“We believe, however, that our concerns about these cases will be better managed through coordination with all stakeholders in the ICC process rather than the imposition of sanctions,” Blinken said in a statement.
Last year, then-Secretary of State Mike Pompeo announced sanctions against Bensouda and the Hague tribunal’s director of jurisdiction, Phakiso Mochochoko, accusing them of harassing the United States and its allies. The sanctions included bans on entry to the US for the Gambian prosecutor and the freezing of assets of both those responsible.
At issue is the opening of an investigation into possible war crimes committed by US forces in 2003 and 2004 in Afghanistan, especially the treatment of prisoners of war who have been sent to secret prisons in various parts of the world where, according to some reports, were subjected to torture and other human rights violations.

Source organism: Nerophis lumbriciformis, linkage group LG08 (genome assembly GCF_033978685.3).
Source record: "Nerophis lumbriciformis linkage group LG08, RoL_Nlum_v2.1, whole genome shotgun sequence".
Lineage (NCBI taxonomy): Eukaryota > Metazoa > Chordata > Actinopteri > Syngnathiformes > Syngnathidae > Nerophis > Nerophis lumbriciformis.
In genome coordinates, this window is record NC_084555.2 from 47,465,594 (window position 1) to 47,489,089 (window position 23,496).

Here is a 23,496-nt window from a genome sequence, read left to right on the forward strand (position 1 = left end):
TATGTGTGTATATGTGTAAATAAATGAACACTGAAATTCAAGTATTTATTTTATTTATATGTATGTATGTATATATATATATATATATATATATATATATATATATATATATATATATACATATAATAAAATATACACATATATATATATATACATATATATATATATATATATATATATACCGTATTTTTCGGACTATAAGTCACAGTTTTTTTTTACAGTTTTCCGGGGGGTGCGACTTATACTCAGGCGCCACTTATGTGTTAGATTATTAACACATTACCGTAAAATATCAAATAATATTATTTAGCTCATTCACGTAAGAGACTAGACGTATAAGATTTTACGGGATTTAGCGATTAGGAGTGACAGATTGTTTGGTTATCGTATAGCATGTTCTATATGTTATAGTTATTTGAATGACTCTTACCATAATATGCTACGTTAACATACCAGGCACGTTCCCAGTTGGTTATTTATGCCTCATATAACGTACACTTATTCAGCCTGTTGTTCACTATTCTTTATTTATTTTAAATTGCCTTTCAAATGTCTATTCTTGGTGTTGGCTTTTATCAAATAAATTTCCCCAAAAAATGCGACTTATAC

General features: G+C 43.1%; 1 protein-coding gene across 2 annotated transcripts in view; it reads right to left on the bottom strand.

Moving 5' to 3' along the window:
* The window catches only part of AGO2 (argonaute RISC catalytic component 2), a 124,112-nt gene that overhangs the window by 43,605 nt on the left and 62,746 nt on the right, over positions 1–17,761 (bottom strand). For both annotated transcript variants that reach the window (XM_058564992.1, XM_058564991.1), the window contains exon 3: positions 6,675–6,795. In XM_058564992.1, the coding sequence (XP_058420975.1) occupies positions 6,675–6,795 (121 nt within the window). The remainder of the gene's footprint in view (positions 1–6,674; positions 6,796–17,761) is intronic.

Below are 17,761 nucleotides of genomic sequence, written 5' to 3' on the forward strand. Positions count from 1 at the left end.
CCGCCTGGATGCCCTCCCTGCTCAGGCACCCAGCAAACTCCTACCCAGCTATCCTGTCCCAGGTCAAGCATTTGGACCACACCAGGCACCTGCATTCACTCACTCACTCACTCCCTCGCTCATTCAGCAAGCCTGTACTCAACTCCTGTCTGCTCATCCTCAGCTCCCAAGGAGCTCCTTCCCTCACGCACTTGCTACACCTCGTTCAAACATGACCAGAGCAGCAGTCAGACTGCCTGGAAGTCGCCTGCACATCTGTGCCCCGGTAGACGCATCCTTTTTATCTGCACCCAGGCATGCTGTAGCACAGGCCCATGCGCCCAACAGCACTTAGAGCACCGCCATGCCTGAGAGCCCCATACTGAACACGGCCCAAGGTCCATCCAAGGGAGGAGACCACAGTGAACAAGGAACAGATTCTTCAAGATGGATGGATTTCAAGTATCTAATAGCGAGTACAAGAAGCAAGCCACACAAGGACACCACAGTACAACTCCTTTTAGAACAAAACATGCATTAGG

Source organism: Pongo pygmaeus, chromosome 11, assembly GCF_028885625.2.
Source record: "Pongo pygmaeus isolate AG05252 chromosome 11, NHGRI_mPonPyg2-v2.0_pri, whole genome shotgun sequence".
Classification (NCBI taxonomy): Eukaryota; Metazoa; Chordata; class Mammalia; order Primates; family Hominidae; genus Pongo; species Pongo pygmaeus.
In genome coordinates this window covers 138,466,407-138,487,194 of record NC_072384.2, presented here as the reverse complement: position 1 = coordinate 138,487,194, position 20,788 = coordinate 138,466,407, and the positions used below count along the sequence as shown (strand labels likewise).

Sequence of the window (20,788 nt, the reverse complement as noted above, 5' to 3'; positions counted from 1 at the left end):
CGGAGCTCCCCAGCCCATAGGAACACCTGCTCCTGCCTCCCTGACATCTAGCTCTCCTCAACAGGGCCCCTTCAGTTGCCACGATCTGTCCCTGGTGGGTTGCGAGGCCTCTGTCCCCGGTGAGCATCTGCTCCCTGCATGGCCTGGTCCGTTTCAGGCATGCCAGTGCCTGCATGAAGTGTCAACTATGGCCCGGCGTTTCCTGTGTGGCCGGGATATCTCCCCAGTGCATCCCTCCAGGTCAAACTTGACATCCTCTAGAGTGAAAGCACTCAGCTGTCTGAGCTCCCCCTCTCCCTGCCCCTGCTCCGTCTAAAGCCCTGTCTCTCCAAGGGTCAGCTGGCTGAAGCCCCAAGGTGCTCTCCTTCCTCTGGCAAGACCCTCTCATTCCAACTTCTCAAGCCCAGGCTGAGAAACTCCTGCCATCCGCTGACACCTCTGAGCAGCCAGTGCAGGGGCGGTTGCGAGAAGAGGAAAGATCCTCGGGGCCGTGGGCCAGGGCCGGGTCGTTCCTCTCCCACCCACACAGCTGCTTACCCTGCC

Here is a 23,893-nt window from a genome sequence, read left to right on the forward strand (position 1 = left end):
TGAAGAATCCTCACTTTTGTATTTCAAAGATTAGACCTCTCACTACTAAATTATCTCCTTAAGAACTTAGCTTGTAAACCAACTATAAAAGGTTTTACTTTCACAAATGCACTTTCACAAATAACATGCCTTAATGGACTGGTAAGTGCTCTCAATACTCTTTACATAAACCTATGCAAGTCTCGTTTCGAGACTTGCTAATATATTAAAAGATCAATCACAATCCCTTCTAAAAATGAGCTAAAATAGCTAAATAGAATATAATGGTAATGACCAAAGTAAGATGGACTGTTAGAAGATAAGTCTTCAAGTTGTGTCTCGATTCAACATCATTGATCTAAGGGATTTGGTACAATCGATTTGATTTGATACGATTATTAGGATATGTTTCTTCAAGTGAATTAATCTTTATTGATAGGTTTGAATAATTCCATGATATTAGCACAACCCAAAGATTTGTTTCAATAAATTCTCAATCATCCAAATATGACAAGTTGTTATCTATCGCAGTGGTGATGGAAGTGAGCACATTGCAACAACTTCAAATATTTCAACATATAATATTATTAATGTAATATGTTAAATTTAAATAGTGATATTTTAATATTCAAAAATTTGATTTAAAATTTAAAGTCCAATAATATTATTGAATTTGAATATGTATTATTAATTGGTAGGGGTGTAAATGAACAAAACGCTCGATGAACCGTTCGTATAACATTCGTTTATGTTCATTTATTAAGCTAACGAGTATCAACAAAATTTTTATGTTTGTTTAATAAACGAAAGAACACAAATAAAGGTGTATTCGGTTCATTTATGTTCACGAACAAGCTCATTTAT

Washington did not ratify the Rome Statute that created the ICC in 2002, and criticized from the beginning the conduct of the court that it believed could serve to politically persecute the United States. However, the sanctions imposed by the Trump Administration represented the lowest point in relations between the U.S. and the Hague tribunal.
The withdrawal now made by Joe Biden is in line with his promises to respect and collaborate with global multilateral institutions. Since the new administration took office, the United States has returned to the World Health Organization, re-entered the Paris Agreement on climate change and is in talks to return to compliance with the Iranian nuclear agreement.
“I believe that this decision signals the beginning of a new phase in our common mission to combat impunity” in war crimes, said the director of the ICC Association of States, Silvia Fernandez Gurmendi, in a statement.
Get the latest news delivered to your inbox
Follow us on social media networks